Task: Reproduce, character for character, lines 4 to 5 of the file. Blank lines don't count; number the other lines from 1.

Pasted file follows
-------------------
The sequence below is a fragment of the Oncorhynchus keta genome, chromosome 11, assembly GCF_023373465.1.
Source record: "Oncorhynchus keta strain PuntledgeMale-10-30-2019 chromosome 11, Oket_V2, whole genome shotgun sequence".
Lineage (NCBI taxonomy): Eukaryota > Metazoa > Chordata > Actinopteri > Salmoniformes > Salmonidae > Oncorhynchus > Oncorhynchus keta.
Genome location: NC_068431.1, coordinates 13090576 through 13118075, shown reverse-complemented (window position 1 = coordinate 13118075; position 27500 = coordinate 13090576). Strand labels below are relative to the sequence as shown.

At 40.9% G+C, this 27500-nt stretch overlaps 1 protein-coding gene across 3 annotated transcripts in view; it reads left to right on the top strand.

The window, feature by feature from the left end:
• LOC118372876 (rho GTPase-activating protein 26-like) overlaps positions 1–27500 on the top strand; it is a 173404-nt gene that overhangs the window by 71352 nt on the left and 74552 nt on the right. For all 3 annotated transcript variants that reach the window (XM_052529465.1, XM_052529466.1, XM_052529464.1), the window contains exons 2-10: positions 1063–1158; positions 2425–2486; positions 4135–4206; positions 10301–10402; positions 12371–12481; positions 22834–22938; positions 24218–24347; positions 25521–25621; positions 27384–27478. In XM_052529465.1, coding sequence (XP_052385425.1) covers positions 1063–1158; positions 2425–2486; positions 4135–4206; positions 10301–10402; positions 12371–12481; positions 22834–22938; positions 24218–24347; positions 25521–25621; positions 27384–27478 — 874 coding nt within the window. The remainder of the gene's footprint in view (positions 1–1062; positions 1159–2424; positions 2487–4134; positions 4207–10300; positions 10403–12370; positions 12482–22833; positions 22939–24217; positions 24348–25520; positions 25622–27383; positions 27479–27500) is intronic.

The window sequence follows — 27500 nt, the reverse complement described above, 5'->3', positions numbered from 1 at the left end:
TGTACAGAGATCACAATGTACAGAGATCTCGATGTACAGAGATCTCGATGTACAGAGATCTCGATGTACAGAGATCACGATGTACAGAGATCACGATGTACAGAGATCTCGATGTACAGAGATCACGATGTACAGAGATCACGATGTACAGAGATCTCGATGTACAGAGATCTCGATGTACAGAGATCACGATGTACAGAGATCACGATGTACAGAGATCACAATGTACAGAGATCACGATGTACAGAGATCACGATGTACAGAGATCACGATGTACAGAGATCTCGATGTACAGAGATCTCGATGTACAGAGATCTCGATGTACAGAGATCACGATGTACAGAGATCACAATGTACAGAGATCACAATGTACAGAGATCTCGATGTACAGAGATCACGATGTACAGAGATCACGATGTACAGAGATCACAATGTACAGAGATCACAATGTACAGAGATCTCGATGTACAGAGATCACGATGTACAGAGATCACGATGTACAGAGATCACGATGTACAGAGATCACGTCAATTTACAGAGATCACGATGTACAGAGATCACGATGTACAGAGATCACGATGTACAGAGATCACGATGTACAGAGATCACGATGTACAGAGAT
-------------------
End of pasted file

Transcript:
Genome location: NC_068431.1, coordinates 13090576 through 13118075, shown reverse-complemented (window position 1 = coordinate 13118075; position 27500 = coordinate 13090576). Strand labels below are relative to the sequence as shown.

At 40.9% G+C, this 27500-nt stretch overlaps 1 protein-coding gene across 3 annotated transcripts in view; it reads left to right on the top strand.